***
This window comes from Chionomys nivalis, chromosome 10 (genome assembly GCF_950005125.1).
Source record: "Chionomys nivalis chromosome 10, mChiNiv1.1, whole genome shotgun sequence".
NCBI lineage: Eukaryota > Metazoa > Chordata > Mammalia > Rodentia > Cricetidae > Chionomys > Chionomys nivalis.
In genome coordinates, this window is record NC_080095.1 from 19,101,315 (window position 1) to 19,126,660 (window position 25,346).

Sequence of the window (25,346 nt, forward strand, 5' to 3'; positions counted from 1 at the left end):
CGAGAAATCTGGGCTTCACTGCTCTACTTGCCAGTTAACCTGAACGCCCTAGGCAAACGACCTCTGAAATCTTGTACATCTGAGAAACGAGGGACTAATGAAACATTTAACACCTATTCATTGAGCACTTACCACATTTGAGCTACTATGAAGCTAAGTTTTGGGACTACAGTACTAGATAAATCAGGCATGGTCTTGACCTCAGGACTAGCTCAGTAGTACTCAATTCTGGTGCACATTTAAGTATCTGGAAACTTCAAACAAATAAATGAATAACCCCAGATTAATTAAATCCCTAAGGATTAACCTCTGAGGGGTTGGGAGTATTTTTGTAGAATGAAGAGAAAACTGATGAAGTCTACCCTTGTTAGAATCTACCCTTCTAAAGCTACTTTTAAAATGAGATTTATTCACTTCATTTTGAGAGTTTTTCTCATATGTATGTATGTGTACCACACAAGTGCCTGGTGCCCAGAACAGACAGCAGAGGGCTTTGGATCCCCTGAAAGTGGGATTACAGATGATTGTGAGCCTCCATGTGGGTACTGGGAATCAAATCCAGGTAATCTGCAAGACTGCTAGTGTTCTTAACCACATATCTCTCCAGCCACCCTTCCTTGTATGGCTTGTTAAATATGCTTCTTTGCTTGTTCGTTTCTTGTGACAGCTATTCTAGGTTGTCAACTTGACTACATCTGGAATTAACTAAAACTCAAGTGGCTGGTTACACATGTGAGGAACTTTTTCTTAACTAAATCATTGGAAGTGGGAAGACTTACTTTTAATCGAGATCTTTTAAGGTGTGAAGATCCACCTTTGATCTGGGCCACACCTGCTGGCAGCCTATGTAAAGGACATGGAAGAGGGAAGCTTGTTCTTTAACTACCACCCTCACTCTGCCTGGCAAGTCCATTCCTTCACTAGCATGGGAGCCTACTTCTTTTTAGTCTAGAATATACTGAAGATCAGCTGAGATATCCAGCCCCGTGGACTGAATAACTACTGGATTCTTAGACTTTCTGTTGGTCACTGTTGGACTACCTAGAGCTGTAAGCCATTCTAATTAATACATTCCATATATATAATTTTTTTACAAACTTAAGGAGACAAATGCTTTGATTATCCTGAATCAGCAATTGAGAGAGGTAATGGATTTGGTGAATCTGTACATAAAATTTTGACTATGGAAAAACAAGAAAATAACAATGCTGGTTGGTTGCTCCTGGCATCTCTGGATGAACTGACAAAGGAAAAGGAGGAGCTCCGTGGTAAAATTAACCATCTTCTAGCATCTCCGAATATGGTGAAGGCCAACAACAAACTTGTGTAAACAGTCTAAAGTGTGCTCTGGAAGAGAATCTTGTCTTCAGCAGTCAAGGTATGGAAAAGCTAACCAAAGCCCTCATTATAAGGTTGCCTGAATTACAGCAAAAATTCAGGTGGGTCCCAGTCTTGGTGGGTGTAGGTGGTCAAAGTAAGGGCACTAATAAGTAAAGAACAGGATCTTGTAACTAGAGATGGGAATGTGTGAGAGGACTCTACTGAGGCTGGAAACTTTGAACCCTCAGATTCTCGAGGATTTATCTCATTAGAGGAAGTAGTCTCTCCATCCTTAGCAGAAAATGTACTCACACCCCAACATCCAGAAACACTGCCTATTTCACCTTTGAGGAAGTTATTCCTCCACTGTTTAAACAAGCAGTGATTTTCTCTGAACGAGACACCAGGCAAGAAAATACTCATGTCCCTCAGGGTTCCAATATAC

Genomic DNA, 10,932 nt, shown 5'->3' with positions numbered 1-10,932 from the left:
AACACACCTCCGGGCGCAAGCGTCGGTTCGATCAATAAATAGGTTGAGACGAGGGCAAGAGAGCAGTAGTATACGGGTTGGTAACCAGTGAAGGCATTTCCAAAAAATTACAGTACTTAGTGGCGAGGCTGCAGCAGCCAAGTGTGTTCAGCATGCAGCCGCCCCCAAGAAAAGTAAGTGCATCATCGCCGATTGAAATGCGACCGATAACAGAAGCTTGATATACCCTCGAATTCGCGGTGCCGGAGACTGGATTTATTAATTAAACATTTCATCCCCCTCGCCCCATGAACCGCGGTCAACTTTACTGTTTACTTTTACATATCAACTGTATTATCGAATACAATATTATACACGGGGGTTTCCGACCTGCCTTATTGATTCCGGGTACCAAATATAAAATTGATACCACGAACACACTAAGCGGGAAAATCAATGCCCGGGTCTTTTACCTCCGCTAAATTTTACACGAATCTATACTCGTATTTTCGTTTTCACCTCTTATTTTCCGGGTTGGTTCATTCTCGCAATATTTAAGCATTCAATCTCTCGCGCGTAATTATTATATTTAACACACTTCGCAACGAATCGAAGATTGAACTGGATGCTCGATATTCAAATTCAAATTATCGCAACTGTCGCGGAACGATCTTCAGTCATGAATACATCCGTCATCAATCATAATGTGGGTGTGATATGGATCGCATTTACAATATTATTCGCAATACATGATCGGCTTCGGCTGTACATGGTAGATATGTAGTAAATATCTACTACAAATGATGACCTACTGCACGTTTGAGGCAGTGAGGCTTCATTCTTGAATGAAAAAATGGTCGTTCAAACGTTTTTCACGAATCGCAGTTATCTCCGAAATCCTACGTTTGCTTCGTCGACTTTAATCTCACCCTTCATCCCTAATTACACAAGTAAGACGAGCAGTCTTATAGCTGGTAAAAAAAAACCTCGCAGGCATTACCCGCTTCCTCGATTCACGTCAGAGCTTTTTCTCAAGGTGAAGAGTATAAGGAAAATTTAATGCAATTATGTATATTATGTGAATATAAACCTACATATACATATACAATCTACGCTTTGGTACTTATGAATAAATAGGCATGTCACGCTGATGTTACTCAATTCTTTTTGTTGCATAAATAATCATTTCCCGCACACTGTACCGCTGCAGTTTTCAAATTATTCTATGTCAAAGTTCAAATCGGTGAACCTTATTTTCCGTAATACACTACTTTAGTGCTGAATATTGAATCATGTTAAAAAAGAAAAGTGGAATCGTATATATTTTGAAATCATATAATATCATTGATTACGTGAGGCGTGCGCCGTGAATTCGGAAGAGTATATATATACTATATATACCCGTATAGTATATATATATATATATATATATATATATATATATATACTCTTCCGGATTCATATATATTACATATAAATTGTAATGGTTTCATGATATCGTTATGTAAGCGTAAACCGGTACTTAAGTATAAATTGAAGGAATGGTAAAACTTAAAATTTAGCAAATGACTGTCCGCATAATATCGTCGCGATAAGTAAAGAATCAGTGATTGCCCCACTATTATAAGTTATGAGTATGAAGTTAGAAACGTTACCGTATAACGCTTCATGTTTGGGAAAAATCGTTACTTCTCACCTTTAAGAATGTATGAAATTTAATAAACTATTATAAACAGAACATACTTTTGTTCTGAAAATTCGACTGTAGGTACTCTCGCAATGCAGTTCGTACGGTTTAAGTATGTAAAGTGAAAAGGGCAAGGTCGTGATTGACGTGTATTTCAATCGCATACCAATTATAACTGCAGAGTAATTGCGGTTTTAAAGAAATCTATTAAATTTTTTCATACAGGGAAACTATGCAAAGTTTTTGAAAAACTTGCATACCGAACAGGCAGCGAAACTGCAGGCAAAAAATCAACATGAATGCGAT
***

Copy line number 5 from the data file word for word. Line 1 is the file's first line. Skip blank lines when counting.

Sequence of the window (25,346 nt, forward strand, 5' to 3'; positions counted from 1 at the left end):